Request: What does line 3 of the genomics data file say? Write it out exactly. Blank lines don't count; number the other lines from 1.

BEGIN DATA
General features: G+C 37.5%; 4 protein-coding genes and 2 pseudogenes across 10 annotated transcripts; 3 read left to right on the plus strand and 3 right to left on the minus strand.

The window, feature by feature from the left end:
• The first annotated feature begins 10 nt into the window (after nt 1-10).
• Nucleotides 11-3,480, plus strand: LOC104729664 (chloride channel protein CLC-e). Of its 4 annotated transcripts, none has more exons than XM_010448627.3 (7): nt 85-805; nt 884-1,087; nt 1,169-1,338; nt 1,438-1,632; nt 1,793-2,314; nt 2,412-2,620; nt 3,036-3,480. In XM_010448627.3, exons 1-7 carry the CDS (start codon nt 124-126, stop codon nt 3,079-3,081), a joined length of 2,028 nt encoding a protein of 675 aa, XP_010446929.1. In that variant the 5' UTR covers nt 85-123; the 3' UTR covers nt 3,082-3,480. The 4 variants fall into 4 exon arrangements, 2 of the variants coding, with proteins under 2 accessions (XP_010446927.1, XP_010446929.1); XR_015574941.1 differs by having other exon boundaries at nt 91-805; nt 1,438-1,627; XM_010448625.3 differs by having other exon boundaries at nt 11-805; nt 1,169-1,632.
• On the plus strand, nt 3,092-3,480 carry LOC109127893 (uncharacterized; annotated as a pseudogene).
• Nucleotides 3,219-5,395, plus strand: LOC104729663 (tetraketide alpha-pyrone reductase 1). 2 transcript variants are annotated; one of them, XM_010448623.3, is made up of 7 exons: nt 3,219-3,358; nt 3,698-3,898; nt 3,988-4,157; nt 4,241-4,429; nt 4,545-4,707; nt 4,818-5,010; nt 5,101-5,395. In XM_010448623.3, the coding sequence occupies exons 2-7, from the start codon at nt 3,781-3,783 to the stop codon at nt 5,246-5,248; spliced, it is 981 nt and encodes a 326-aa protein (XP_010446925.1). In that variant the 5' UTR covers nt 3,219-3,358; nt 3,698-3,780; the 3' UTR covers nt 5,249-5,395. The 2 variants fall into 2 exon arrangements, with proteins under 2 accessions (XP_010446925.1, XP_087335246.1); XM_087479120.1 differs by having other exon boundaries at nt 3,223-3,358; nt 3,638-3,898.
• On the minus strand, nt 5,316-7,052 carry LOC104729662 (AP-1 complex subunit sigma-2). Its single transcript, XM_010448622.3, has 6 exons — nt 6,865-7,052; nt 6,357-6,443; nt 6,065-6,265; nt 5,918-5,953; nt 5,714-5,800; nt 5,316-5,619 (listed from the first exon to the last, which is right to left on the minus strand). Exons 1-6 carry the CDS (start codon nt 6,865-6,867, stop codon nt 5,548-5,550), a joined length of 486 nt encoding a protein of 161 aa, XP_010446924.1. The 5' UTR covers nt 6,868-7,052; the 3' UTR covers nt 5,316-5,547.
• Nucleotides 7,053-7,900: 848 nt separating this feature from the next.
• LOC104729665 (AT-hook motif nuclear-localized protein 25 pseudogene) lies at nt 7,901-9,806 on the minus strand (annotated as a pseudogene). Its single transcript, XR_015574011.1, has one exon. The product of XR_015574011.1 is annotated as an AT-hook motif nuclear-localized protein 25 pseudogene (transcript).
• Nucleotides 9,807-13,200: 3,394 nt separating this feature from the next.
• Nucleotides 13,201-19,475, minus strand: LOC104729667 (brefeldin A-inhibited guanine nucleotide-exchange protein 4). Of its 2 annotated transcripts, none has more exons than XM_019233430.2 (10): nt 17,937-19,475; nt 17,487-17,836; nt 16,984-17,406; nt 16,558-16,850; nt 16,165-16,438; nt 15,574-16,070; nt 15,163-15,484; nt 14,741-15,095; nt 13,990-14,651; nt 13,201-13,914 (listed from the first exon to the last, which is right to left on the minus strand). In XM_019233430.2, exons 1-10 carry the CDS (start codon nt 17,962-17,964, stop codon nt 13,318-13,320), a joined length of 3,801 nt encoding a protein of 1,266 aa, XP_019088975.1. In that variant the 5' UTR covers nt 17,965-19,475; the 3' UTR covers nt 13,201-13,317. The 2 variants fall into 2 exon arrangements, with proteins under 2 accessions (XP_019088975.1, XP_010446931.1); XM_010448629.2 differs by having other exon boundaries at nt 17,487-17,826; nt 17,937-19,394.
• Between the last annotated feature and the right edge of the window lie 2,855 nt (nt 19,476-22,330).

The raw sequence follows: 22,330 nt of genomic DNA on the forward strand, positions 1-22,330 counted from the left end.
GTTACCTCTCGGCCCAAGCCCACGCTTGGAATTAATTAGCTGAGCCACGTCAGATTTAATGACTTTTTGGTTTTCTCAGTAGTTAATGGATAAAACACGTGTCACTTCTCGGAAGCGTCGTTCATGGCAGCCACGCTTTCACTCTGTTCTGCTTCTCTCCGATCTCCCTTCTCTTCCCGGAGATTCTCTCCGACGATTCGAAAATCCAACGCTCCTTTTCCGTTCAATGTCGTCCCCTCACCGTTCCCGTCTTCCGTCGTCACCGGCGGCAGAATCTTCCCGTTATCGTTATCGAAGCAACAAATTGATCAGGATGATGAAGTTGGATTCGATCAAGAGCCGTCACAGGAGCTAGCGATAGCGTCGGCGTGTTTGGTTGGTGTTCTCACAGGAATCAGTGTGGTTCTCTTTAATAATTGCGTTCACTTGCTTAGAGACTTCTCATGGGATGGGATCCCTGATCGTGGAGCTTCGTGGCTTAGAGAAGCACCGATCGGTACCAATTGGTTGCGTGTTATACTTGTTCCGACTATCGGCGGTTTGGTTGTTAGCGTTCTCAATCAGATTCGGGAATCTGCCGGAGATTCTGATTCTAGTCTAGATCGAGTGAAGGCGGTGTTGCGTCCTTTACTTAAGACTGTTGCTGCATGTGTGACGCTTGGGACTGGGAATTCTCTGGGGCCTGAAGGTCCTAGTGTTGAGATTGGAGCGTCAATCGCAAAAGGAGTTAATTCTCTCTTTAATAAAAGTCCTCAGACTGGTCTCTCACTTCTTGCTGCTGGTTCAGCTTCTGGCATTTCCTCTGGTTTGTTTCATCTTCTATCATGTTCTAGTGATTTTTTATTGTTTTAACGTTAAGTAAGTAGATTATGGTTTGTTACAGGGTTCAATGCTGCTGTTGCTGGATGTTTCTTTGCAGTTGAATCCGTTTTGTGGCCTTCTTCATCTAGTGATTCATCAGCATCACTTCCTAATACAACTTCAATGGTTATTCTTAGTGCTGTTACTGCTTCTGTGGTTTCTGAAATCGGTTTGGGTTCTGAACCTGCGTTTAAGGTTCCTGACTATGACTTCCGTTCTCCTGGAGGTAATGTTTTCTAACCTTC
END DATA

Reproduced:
• The first annotated feature begins 10 nt into the window (after nt 1-10).